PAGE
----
Another striking similarity Lopetegui shares with Ventura is his love for promoting young players. He has worked with the Spanish youth teams and players like David De Gea, Thiago, Koke, Isco and Alvaro Morata were part of the Spain U21 squad that triumphed in the 2013 European Championship in Israel. During his time at Porto, Portuguese prodigy Ruben Neves became the youngest ever Porto player to start a league match. Loanees Oliver Torres of Atletico Madrid and Real Madrid's Casemiro excelled in their one season stay at the Dragao. His knowledge of the brightest Spanish talents around was one of the main reasons why Spanish football administrators chose him. And his recent squad selection clearly shows his affinity for younger players. Players like Saul Niguez, Lucas Vazquez, Sergi Roberto and Sergio Rico have been picked over the tried and tested old guard like Cesc Fabregas, Pedro, Juanfran and Iker Casillas. Though Lopetegui believes an immediate overhaul of the squad isn't needed, he seems to have already started sowing the seeds of transition.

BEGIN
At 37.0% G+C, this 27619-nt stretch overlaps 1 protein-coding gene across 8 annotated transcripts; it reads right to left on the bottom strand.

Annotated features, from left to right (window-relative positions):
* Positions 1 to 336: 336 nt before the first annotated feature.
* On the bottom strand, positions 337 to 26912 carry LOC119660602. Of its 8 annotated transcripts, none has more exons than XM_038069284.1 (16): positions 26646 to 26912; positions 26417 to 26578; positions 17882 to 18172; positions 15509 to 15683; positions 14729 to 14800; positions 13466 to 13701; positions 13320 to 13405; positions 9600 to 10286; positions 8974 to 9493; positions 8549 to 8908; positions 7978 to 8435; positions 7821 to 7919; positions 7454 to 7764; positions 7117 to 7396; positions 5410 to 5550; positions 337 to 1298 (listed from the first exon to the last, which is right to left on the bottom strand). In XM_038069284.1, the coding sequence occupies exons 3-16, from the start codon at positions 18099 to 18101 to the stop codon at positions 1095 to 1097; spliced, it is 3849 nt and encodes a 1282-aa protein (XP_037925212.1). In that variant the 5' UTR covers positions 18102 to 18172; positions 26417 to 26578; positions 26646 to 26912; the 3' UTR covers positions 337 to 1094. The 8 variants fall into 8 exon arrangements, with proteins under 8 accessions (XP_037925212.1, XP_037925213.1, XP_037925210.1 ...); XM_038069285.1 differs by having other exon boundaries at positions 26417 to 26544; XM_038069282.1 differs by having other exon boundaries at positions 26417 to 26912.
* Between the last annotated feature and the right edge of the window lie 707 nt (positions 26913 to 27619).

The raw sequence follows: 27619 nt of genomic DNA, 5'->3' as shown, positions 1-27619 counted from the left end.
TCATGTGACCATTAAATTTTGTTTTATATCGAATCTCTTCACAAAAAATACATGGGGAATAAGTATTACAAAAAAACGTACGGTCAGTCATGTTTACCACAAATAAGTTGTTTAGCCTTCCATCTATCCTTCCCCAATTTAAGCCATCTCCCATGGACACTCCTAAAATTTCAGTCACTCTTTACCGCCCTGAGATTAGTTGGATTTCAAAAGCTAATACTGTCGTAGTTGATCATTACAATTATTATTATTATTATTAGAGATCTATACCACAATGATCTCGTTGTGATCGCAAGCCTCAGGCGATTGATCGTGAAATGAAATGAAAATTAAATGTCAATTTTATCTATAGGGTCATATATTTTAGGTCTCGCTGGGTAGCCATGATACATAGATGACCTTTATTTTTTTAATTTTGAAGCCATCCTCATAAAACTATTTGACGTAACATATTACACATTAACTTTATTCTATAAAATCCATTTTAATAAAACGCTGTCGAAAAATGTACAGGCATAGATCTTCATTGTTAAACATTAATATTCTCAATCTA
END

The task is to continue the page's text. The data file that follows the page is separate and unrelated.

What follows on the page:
Despite the age and experience difference, the similar philosophy and ideas of the 2 managers show their vision and emphasis on youth. It's clear now as to why the Italian and Spanish football federations chose to hand over the job to these 2 gentlemen, despite the availability of more appealing candidates. Though I believe neither of the two managers will be in rush to make huge changes so early in their reign, it's Italy who definitely need to freshen up their roster. Players like Buffon, Barzagli, Chiellini, Thiago Motta, Parolo, De Rossi and Pelle are well into their 30s. Blame for Italy's failure in the last 2 World Cups has been put solely on picking an over age squad. It's indeed the right time when Ventura starts playing Perin or Donnarumma, Romagnoli, Bernardeschi, Belotti, Sansone, Florenzi more often, something Conte was apprehensive to do.
As for Spain, they have already begun with the transition process going by the recent squad selections. But the advantage they hold over the Italians is that most of their young players are already established first team players with an exception of a few of them. However, the question remains whether they can match the legacy of their legendary predecessors.
One thing is for sure, the future looks good for both the teams given the new managers stick to their footballing principles for a long-term. And the Italian and Spanish football administrators must make it sure that they don't get their heads turned on in panic in case the results don't meet the expectations. They are the ones who need to ensure that they sail through the rough times of transition smoothly.